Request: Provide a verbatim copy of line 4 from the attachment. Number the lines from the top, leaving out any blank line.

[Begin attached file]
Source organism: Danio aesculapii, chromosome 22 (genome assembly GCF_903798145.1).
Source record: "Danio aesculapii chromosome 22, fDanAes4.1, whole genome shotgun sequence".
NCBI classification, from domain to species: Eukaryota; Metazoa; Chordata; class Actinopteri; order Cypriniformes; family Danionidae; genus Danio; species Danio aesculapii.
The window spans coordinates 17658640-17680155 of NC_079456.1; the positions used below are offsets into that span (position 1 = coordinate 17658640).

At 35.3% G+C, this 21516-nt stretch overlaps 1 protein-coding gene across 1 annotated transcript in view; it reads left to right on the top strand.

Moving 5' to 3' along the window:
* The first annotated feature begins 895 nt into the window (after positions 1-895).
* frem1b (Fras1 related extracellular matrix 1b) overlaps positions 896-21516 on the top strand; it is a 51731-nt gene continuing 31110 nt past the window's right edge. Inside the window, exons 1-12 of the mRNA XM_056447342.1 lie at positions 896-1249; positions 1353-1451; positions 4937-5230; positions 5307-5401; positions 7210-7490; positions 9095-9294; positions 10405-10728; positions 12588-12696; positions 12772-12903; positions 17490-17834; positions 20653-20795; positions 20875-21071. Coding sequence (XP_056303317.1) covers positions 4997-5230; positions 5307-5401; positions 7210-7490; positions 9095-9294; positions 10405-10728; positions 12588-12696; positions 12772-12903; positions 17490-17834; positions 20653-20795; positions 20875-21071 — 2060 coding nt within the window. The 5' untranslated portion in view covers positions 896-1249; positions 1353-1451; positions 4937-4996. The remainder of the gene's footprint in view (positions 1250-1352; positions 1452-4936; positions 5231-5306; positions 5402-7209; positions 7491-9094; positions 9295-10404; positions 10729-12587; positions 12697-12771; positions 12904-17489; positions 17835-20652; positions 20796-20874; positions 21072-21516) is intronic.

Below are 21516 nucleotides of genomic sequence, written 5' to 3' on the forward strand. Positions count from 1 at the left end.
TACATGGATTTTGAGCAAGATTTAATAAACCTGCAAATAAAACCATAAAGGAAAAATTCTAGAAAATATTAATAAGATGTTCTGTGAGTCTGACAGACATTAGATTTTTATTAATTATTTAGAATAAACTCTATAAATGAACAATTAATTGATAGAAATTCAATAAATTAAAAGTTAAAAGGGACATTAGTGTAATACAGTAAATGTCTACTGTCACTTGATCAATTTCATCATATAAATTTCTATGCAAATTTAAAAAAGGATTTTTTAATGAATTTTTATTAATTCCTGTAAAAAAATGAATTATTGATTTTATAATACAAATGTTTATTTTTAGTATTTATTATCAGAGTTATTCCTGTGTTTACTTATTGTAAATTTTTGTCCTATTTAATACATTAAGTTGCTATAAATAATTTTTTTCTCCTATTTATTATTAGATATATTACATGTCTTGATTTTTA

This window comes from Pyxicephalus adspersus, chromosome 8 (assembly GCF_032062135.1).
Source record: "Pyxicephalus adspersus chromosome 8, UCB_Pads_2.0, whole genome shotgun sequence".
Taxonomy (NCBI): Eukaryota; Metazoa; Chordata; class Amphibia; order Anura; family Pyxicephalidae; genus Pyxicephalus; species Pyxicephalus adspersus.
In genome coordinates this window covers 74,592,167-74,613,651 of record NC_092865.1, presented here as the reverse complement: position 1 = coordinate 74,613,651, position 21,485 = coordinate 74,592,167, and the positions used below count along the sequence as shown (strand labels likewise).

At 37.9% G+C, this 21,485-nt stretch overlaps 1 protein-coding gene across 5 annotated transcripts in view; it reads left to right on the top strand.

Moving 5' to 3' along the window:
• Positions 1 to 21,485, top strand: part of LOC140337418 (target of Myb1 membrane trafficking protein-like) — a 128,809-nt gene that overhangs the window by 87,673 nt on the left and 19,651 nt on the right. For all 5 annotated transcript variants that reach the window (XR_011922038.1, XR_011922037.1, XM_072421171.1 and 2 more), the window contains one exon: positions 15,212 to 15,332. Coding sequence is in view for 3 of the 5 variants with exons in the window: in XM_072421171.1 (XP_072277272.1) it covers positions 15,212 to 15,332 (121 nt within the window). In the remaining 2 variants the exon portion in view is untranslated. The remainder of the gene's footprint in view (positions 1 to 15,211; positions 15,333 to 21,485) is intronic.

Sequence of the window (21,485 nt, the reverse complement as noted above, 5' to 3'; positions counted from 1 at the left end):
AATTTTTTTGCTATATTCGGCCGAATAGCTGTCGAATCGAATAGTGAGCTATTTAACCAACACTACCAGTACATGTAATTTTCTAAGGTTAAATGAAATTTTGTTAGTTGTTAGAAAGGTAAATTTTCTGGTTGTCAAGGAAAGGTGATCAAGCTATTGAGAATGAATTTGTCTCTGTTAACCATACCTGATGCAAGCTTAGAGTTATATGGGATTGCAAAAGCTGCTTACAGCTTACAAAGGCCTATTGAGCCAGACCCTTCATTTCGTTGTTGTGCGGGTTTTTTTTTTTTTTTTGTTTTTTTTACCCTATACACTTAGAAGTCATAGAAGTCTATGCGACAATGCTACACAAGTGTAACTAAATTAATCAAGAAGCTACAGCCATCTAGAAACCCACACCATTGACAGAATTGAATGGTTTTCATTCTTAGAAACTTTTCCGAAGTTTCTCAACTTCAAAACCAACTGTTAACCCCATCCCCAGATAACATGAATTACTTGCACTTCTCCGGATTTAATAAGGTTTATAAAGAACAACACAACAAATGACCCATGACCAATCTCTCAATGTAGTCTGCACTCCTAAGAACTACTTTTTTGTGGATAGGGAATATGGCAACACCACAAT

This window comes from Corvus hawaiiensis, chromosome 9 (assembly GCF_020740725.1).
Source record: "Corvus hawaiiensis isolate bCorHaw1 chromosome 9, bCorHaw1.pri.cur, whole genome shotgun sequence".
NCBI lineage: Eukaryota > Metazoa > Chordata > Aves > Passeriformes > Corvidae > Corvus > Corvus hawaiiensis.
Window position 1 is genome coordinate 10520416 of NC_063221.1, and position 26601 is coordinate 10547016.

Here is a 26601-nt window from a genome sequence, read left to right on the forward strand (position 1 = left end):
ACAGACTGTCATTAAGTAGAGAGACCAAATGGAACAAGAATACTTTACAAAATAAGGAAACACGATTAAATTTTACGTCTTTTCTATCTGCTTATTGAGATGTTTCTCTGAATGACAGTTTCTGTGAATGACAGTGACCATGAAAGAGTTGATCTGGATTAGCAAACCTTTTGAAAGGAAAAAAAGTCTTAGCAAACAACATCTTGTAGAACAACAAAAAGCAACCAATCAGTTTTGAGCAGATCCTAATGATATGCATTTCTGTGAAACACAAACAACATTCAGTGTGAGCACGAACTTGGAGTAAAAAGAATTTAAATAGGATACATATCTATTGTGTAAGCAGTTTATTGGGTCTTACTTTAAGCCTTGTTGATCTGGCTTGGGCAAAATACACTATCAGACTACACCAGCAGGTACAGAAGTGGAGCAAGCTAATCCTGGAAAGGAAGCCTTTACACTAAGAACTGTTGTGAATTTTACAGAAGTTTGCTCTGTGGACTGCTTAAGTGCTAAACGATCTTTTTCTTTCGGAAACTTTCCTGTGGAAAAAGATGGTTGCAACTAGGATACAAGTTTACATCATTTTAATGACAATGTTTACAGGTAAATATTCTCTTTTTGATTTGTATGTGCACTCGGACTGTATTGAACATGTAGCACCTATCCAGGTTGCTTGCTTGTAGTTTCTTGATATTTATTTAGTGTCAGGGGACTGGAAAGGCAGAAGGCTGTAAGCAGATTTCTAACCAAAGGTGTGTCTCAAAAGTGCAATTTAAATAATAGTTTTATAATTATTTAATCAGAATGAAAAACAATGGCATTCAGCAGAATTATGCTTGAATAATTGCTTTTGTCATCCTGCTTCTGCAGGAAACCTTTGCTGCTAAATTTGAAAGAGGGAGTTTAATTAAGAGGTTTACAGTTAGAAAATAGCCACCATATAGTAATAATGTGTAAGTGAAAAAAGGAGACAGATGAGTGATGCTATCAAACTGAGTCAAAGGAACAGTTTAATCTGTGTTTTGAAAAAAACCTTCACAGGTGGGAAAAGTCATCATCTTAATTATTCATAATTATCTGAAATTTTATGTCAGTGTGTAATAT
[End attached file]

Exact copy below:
The window spans coordinates 17658640-17680155 of NC_079456.1; the positions used below are offsets into that span (position 1 = coordinate 17658640).